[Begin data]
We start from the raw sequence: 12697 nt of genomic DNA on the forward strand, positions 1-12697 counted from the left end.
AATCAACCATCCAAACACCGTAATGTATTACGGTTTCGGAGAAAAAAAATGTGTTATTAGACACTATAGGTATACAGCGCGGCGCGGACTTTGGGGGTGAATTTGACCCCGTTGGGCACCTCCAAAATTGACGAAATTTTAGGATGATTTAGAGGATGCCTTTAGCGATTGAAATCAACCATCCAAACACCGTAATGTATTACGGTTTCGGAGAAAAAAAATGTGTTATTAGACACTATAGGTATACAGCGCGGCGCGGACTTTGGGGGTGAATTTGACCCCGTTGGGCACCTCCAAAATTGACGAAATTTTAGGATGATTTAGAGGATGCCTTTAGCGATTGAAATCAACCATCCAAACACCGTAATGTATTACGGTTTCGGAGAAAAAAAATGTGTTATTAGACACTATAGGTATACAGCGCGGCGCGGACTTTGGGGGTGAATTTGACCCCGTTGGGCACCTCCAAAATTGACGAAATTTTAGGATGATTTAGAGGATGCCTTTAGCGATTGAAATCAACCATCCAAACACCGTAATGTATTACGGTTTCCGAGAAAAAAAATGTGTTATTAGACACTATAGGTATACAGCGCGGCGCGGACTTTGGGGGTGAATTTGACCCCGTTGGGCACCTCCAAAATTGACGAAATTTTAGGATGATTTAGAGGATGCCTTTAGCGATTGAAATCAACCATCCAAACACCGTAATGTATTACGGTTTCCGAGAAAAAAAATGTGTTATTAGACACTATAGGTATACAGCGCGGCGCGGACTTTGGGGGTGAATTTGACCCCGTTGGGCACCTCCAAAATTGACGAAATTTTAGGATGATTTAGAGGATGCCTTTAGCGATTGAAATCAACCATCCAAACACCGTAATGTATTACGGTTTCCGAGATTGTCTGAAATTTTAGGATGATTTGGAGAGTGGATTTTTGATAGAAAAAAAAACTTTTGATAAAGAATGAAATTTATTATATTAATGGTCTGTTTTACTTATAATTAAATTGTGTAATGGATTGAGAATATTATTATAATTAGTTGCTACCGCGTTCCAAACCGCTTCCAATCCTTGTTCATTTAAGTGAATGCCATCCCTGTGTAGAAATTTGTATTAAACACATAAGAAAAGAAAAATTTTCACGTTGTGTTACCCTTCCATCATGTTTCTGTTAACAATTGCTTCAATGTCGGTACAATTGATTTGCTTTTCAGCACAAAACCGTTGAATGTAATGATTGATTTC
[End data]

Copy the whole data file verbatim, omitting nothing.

We start from the raw sequence: 12697 nt of genomic DNA on the forward strand, positions 1-12697 counted from the left end.
AATCAACCATCCAAACACCGTAATGTATTACGGTTTCGGAGAAAAAAAATGTGTTATTAGACACTATAGGTATACAGCGCGGCGCGGACTTTGGGGGTGAATTTGACCCCGTTGGGCACCTCCAAAATTGACGAAATTTTAGGATGATTTAGAGGATGCCTTTAGCGATTGAAATCAACCATCCAAACACCGTAATGTATTACGGTTTCGGAGAAAAAAAATGTGTTATTAGACACTATAGGTATACAGCGCGGCGCGGACTTTGGGGGTGAATTTGACCCCGTTGGGCACCTCCAAAATTGACGAAATTTTAGGATGATTTAGAGGATGCCTTTAGCGATTGAAATCAACCATCCAAACACCGTAATGTATTACGGTTTCGGAGAAAAAAAATGTGTTATTAGACACTATAGGTATACAGCGCGGCGCGGACTTTGGGGGTGAATTTGACCCCGTTGGGCACCTCCAAAATTGACGAAATTTTAGGATGATTTAGAGGATGCCTTTAGCGATTGAAATCAACCATCCAAACACCGTAATGTATTACGGTTTCCGAGAAAAAAAATGTGTTATTAGACACTATAGGTATACAGCGCGGCGCGGACTTTGGGGGTGAATTTGACCCCGTTGGGCACCTCCAAAATTGACGAAATTTTAGGATGATTTAGAGGATGCCTTTAGCGATTGAAATCAACCATCCAAACACCGTAATGTATTACGGTTTCCGAGAAAAAAAATGTGTTATTAGACACTATAGGTATACAGCGCGGCGCGGACTTTGGGGGTGAATTTGACCCCGTTGGGCACCTCCAAAATTGACGAAATTTTAGGATGATTTAGAGGATGCCTTTAGCGATTGAAATCAACCATCCAAACACCGTAATGTATTACGGTTTCCGAGATTGTCTGAAATTTTAGGATGATTTGGAGAGTGGATTTTTGATAGAAAAAAAAACTTTTGATAAAGAATGAAATTTATTATATTAATGGTCTGTTTTACTTATAATTAAATTGTGTAATGGATTGAGAATATTATTATAATTAGTTGCTACCGCGTTCCAAACCGCTTCCAATCCTTGTTCATTTAAGTGAATGCCATCCCTGTGTAGAAATTTGTATTAAACACATAAGAAAAGAAAAATTTTCACGTTGTGTTACCCTTCCATCATGTTTCTGTTAACAATTGCTTCAATGTCGGTACAATTGATTTGCTTTTCAGCACAAAACCGTTGAATGTAATGATTGATTTC